There is no getting around disappointment. It creeps into every pore and colors every direction in which you look.
I say this because last summer I attended a marvelous staged reading of Meg Miroshnik's play "The Fairy-Tale Lives of Russian Girls" at the Playwright and Director Center. It was part of a workshop that brought four dramatists from the Yale University School of Drama to Moscow to watch their plays take shape in translation under the guidance of Russian directors.
"Fairy-Tale Lives" was the most successful of the bunch, although it was still a sketch. Director Ilya Shagalov took a lively, funny approach to Miroshnik's tale about a Russian immigrant teenager whose mother decides to kick-start her daughter's career by sending her back for a summer in Russia. It's a place, mother says, where everybody's a millionaire now because they all got their apartments for free.
As a result of this success, the theater asked Shagalov to return to work and make the play into a full-fledged show. Which is where the cliches start piling up: The best laid plans of mice and men; many a slip twixt cup and lip. In other words, what happened?
When I saw the new production performed I saw virtually nothing of what I saw last summer. Yes, the colorful costumes were still there. Yes, a live musical combo still sat off to one side. Yes, there were still some perky performances from the cast.
But the heart and soul of the play were gone.
There are a few reasons why this might have happened.
The sketch was performed in the theater's cramped foyer filled to the brim with spectators and actors alike. The full production was moved to a regular stage, which is spacious, airy and cold. Cold is almost always bad in theater, an art form that has a love affair with heat.
Furthermore, Shagalov chose to ignore large chunks of Miroshnik's text, leaving behind more or less the bare bones of the original incomplete sketch. The result is that the story provides no journey. Plain and simple, it feels incomplete. As though someone opens her mouth to speak then chooses not to instead. The end.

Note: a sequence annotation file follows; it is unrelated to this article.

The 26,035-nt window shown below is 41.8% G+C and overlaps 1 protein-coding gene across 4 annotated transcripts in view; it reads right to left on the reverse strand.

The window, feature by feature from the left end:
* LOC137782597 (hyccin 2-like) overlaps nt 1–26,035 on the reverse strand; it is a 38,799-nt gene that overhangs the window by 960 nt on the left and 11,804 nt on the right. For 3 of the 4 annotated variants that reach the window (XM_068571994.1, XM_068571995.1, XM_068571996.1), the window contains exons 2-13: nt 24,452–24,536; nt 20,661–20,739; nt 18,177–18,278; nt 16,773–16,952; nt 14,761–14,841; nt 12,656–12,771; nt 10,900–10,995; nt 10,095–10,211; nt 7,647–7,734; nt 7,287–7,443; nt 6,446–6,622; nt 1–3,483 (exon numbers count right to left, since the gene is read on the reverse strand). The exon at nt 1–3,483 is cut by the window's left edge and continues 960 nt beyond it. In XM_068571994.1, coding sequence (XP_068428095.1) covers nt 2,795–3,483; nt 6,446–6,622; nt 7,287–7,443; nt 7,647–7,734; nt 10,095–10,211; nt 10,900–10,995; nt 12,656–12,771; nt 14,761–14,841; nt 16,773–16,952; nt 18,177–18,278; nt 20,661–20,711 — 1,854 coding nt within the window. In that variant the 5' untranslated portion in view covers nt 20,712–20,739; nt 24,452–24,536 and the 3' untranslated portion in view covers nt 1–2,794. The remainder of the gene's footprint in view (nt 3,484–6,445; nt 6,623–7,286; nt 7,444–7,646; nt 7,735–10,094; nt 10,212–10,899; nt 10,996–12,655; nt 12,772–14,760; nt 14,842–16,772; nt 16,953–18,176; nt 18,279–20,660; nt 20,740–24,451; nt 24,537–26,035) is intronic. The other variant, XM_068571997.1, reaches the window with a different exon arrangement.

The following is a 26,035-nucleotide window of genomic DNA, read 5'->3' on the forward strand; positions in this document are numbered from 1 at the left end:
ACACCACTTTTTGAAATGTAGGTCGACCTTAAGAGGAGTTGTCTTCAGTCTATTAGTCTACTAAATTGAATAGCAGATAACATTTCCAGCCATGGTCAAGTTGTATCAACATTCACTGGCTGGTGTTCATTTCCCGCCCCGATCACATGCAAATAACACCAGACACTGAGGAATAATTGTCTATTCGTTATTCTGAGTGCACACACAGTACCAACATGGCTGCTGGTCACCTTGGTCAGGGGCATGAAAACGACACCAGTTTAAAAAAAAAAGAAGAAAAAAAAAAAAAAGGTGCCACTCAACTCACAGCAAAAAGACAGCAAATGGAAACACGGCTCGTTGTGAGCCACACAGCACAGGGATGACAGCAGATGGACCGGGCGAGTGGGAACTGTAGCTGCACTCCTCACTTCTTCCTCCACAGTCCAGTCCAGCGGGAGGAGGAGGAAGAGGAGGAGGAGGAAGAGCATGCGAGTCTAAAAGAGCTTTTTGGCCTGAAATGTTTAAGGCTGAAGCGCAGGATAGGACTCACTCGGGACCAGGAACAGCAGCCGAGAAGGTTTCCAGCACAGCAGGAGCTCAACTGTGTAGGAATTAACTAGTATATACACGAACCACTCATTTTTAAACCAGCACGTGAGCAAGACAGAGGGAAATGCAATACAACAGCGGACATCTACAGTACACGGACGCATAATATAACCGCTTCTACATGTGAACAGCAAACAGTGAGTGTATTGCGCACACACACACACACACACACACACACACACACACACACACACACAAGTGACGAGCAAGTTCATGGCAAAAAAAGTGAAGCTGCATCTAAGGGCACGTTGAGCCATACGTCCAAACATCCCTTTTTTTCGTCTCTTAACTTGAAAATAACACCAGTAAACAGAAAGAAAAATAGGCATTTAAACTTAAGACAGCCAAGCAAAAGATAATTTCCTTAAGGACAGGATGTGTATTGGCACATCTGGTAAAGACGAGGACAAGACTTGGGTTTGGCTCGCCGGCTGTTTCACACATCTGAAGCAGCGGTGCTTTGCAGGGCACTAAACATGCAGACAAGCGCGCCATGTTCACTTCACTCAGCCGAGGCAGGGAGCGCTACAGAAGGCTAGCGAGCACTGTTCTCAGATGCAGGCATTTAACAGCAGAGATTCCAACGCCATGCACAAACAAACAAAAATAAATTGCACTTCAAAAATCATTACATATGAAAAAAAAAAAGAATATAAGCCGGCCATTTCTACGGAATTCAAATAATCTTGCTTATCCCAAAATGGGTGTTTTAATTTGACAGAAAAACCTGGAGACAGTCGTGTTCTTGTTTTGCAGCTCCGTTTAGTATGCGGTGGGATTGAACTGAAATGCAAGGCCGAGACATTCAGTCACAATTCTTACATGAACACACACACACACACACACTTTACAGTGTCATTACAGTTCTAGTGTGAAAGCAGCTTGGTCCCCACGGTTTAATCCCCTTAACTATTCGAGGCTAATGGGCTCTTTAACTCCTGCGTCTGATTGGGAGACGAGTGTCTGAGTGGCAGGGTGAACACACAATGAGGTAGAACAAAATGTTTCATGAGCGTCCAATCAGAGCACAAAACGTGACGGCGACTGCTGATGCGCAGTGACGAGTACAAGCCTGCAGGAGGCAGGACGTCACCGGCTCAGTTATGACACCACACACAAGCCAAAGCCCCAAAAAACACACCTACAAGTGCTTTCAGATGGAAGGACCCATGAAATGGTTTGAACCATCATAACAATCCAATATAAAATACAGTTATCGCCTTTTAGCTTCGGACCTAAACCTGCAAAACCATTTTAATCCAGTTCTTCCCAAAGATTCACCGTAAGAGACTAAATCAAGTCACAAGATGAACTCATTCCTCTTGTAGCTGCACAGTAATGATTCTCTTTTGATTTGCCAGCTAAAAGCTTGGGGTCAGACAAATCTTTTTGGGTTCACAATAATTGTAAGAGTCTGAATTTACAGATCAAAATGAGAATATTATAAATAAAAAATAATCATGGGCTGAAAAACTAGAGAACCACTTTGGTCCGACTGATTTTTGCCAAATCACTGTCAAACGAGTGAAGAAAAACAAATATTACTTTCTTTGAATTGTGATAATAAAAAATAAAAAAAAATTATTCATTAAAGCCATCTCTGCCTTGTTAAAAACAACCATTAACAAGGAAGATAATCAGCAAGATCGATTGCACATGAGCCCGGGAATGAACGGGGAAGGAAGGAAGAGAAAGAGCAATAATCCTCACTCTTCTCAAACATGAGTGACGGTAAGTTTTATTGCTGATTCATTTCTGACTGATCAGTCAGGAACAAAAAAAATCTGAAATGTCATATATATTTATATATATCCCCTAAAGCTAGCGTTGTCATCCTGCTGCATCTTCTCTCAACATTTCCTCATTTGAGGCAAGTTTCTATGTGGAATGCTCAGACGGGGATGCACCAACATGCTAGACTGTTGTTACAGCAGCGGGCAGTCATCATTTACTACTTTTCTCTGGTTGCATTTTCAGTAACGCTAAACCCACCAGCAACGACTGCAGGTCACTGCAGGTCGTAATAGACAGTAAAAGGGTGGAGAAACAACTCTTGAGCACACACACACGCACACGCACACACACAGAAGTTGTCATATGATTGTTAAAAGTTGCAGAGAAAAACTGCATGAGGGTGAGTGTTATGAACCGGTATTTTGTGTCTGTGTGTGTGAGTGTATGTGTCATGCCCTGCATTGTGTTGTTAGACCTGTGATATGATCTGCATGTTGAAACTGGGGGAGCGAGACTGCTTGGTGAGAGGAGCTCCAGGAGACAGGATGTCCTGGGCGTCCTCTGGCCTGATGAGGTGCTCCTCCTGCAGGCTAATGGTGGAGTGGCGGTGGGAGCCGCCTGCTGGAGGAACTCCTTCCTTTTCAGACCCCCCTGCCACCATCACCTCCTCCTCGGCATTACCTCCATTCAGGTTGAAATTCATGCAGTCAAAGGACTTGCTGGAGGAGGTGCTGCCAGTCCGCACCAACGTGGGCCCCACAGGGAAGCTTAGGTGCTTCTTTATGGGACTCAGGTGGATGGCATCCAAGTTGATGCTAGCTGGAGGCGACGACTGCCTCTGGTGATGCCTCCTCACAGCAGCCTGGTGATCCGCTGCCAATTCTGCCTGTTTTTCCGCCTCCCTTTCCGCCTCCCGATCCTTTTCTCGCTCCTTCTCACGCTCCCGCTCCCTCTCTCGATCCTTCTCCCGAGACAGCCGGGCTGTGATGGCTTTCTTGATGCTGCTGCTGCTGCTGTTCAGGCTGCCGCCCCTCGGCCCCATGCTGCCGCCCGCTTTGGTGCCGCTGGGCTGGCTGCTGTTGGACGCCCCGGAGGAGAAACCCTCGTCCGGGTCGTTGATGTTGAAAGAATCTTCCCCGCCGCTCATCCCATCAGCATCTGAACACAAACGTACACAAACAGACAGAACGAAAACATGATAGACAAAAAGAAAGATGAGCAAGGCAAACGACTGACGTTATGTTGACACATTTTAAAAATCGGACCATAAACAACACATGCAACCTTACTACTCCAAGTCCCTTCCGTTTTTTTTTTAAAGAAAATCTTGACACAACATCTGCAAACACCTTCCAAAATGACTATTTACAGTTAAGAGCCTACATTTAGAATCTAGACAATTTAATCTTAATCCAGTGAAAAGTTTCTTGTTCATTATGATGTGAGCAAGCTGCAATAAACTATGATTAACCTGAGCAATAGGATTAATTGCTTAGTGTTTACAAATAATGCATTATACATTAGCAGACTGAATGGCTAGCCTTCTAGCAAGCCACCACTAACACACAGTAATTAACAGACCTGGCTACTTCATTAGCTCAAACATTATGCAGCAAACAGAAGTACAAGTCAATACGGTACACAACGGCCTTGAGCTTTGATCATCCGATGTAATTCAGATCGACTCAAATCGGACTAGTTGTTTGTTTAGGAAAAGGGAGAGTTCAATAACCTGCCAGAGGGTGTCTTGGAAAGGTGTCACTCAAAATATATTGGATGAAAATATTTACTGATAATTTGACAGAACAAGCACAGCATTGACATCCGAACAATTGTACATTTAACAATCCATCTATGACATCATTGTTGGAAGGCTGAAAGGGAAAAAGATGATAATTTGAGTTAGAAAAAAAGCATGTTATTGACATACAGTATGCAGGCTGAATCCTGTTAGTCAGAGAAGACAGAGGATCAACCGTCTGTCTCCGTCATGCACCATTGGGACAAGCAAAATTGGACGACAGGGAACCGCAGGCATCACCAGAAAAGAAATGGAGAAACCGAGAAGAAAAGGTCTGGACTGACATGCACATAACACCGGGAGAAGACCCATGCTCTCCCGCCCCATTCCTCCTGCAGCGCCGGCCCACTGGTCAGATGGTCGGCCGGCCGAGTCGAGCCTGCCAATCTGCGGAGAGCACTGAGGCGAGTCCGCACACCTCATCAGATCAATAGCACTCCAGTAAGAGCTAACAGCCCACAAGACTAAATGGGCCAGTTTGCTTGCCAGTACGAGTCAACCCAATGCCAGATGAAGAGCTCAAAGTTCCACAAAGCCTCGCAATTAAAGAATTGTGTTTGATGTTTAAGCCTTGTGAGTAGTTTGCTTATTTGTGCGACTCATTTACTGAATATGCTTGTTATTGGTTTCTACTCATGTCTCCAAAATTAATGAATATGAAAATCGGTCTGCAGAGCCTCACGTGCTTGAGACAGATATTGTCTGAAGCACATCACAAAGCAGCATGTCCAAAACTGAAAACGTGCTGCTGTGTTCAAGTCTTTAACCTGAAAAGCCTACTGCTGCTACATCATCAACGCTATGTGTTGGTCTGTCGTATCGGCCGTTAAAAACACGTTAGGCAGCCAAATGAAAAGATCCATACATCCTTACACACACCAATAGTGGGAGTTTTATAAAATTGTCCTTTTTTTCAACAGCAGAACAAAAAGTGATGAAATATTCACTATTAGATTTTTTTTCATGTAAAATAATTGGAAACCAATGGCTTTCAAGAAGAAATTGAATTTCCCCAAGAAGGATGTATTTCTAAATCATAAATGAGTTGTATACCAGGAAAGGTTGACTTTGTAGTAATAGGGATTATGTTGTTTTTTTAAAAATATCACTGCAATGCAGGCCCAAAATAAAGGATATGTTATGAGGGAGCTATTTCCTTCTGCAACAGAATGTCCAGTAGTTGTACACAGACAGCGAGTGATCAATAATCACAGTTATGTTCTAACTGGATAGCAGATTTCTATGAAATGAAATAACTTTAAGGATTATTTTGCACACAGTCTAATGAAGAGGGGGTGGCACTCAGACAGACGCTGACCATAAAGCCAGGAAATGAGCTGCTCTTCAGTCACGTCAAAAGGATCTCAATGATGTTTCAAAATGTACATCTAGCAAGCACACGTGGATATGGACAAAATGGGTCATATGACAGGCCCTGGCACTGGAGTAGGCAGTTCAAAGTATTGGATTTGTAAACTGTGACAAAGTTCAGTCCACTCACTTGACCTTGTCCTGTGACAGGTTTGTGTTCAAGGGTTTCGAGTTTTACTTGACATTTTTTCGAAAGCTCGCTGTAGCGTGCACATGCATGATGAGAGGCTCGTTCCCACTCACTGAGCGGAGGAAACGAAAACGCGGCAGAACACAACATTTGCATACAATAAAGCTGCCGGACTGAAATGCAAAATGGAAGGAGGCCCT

The story that transpires on stage runs more or less as follows.
Annie (Alexandra Revenko) has no desire to travel back to the land of her birth, but her mother will have nothing of that. She gives Annie a red fur hat to protect her against that cold, Russian summer weather and sends her on her way. After run-ins with a border guard and a crazy woman on the street, Annie finds herself sleeping on the floor of her preoccupied and indifferent Aunt Yaroslava (Olga Khokhlova). One day while taking out the trash, she meets the tough, enigmatic Masha (Olga Voronina) and they become friends. They talk, party a bit and realize they are from vastly different worlds.
These Russian girls, Annie comes to think, are more interested in fairy tales than real life. These American girls, thinks Masha, who is stuck in a bad marriage to a mean bear of a man, don't know a thing about real life.
All of this goes nowhere exceedingly fast. Before we really learn anything about the characters, the trio of actresses is singing a Russian folk version of the Eagles' hit song "Hotel California" and we are on our way out of the theater.
Rather than provide insight into the cliches that abound in the perceptions Americans and Russians have about one another, this production merely serves a few up then ends it all with a song.
Designer Olga Nikitina added precious little to the show's visual aspect, aside from Annie's yellow dress, the red hat and some fairy-tale Russian princess crowns. A portable metal rack is about the only significant prop — serving as everything from passport control at customs, to Auntie Yaroslava's apartment. The rest is an empty stage that yawns at us cavernously.
This is all the more frustrating because there are some fine performances. Revenko is convincing as the simple, innocent, but thoughtful, Annie, while Voronina is a comic whirlwind in the many roles she takes on. She easily slips back and forth between the extremes of a frumpy tour leader and the sexy, let-it-all-hang-out Masha.
But in the end this production of "The Fairy-Tale Lives of Russian Girls" is a cautionary tale. What starts out good doesn't always end that way.